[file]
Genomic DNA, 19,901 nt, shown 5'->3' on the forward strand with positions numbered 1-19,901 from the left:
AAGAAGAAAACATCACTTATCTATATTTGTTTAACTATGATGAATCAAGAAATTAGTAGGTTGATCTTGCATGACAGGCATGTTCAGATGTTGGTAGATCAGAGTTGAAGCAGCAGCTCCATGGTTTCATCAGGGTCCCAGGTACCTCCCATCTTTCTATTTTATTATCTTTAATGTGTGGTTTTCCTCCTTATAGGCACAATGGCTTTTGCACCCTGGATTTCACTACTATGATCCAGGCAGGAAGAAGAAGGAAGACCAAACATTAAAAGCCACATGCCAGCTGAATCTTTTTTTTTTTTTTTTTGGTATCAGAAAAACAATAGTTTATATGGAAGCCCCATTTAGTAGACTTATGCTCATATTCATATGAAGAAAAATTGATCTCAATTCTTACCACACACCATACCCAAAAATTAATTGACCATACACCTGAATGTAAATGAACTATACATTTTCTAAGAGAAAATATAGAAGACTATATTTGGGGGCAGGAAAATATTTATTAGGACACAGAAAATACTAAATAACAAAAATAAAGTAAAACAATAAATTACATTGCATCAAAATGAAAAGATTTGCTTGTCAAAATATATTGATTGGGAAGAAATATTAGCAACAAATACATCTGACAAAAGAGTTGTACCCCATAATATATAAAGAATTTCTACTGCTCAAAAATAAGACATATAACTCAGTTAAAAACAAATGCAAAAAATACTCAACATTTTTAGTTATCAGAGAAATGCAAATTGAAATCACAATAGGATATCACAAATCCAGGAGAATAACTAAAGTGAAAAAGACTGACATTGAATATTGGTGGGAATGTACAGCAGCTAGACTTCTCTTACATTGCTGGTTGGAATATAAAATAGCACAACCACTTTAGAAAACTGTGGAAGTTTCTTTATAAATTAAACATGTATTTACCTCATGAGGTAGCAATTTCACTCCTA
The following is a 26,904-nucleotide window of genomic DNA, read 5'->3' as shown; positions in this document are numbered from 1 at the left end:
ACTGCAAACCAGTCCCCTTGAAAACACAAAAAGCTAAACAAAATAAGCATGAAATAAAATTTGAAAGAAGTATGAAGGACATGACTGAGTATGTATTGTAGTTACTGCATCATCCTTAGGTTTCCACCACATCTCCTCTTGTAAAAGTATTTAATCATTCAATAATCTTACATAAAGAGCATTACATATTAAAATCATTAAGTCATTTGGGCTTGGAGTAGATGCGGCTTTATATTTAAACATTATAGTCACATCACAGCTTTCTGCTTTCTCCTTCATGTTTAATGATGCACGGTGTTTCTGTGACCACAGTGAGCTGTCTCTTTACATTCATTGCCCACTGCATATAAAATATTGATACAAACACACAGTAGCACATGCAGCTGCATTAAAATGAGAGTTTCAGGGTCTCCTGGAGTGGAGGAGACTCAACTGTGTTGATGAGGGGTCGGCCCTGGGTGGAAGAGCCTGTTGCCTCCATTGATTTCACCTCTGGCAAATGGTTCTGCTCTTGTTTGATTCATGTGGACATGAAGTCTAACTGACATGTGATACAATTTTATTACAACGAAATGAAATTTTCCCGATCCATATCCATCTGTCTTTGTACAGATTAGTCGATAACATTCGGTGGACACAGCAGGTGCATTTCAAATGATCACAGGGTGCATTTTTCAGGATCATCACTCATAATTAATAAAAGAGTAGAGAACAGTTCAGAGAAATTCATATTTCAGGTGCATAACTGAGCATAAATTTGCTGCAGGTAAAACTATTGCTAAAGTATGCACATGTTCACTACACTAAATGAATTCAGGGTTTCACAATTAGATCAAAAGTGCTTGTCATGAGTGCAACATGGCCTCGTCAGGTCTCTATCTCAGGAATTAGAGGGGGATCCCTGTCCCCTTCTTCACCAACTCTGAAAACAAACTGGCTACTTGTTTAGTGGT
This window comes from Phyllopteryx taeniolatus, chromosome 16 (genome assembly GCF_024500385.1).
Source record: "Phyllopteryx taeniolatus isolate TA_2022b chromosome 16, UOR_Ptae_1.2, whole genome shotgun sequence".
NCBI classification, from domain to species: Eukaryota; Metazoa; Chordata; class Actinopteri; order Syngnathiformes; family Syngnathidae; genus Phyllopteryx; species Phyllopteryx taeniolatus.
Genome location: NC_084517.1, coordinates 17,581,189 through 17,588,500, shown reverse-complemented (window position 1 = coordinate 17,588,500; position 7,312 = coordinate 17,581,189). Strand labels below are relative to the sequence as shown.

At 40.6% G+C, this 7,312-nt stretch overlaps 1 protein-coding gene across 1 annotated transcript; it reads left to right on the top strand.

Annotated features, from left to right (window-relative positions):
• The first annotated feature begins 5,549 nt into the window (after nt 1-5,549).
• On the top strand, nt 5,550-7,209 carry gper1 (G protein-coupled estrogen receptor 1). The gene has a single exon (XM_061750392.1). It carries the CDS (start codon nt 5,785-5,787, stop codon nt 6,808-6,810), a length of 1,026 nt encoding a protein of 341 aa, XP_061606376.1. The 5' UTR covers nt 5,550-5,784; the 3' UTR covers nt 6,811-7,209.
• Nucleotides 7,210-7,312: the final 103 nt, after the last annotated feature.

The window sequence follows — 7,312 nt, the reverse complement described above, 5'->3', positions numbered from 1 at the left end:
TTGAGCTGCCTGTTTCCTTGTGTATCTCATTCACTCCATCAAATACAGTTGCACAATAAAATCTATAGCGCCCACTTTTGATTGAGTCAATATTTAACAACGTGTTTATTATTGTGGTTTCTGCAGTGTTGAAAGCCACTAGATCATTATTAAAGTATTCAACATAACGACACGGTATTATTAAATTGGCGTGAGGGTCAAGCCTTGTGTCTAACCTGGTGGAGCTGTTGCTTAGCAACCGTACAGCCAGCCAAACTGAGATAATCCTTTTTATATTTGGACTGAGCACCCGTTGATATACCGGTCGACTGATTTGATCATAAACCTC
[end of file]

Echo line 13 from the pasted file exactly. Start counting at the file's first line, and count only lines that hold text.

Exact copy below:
• Nucleotides 7,210-7,312: the final 103 nt, after the last annotated feature.